Adam Bennett

Adam is a political reporter for the New Zealand Herald.

Mighty River Power sale: Q & A

Prime Minister John Key. Photo / Michael Craig
Prime Minister John Key. Photo / Michael Craig

Prime Minister John Key is this afternoon expected to announce whether his Government will press on with the partial sale of Mighty River Power this year or wait until next year.

Why today?
Mr Key's announcement is essentially a response to the Waitangi Tribunal's interim report two weeks ago on the National Freshwater and Geothermal Resources Claim brought by the Maori Council.

What did the tribunal say?
That the sale should be delayed because it could affect the Crown's ability to recognise and compensate Maori for any proprietary or ownership rights they may have over freshwater. It said the delay would allow a framework for recognising and compensating for those rights to be developed through negotiations between the Crown, iwi the Maori council and others.

What has the Government said about that finding?
Throughout the entire debate including the tribunal hearings, Mr Key and his Government have said the sale will not affect the Crown's ability to address Maori rights over water.

Why doesn't the Government want to delay?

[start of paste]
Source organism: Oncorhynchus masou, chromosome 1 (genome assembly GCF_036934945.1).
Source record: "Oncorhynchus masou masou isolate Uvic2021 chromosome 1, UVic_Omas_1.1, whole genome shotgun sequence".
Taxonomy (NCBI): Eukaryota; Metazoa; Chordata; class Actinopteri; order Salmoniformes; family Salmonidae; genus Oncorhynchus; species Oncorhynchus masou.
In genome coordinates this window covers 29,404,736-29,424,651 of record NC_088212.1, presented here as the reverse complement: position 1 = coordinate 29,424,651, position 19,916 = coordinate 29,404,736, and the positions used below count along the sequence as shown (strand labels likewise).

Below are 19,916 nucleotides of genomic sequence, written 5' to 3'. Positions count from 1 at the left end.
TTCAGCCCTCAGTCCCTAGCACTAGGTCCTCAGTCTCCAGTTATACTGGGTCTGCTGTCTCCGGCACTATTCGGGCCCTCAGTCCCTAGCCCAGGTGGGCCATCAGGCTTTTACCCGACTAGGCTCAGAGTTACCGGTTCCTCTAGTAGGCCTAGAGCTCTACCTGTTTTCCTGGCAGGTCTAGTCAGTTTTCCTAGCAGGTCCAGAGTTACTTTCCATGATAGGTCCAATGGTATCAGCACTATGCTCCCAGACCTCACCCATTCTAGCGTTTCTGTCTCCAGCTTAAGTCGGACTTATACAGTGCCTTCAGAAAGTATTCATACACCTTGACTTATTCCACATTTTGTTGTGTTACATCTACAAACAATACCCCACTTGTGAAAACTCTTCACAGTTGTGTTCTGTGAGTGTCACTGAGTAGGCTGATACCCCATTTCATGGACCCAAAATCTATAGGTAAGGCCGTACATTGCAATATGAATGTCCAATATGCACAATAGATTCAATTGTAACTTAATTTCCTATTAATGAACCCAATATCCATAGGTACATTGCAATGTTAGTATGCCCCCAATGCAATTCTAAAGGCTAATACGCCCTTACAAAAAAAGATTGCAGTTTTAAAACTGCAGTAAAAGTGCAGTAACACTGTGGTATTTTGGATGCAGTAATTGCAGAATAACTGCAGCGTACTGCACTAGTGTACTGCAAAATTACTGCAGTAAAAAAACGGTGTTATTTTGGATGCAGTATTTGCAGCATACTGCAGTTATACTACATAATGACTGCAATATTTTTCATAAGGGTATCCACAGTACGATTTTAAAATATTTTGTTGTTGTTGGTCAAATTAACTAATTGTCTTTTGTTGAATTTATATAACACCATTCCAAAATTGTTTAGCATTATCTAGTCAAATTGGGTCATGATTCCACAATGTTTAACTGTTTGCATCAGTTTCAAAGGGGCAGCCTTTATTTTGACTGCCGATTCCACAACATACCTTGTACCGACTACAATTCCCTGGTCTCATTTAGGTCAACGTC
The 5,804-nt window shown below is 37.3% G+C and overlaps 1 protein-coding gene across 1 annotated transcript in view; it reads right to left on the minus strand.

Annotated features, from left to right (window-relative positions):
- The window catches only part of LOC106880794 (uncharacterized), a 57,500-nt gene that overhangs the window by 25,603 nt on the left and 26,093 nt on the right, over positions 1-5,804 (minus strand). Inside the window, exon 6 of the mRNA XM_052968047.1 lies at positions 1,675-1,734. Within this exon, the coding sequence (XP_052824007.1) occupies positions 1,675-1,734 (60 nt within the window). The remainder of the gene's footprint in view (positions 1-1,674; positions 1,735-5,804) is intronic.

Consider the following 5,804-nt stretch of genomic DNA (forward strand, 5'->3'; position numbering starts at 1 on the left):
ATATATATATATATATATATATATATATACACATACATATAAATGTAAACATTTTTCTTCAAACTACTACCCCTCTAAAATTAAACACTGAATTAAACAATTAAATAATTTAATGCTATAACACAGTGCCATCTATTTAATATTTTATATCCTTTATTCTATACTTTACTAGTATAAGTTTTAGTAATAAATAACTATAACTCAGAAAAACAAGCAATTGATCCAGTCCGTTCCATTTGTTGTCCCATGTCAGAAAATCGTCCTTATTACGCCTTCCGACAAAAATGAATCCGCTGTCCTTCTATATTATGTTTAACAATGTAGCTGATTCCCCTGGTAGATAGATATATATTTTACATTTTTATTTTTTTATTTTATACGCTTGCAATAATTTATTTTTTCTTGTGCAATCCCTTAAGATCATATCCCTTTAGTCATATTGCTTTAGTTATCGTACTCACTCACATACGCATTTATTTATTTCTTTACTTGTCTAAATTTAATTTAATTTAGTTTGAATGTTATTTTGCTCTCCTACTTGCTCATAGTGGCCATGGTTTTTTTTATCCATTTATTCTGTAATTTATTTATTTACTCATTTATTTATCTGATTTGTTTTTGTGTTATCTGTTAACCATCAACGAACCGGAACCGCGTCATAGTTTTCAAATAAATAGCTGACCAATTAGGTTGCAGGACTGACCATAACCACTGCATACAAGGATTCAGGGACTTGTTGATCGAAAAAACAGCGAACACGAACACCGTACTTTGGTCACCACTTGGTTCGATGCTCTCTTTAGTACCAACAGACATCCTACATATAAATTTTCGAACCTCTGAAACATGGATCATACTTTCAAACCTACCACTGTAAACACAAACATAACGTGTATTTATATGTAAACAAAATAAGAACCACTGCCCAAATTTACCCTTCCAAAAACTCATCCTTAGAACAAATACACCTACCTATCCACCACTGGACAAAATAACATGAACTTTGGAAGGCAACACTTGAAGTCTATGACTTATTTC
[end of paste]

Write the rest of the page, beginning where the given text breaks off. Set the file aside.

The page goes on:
The Government's "Mixed Ownership Model" or partial asset sales programme is a key part of the Government's plan to control debt. The $5 billion to $7 billion cash it would free up would be money the Government doesn't have to borrow. A significant delay to the programme would affect those plans and could prompt reassessment by ratings agencies.

Also, opportunities to the sell the companies are effectively limited to two a year or just one in an election year. If Mighty River was delayed until next year, the Government would have just three windows of opportunity left before the 2014 election.

Mr Key said he could just ignore the decision didn't he?
Yes but that would almost inevitably trigger a bid a High Court injunction to stop the sale by the Maori Council or even South Waikato hapu Pouakani. Even if the attempt to gain injunction failed it would eat up valuable time. Investment bankers working on the sale already say it will be tough to complete it in the time remaining this year.

What about the Maori Party?
Mr Key's comments about ignoring the tribunal placed some strain on National's relationship with the Maori Party. A decision to disregard the tribunal and push ahead with the Mighty River sale will test the relationship further put pressure on the Maori Party to walk away from the Government.

- NZ Herald

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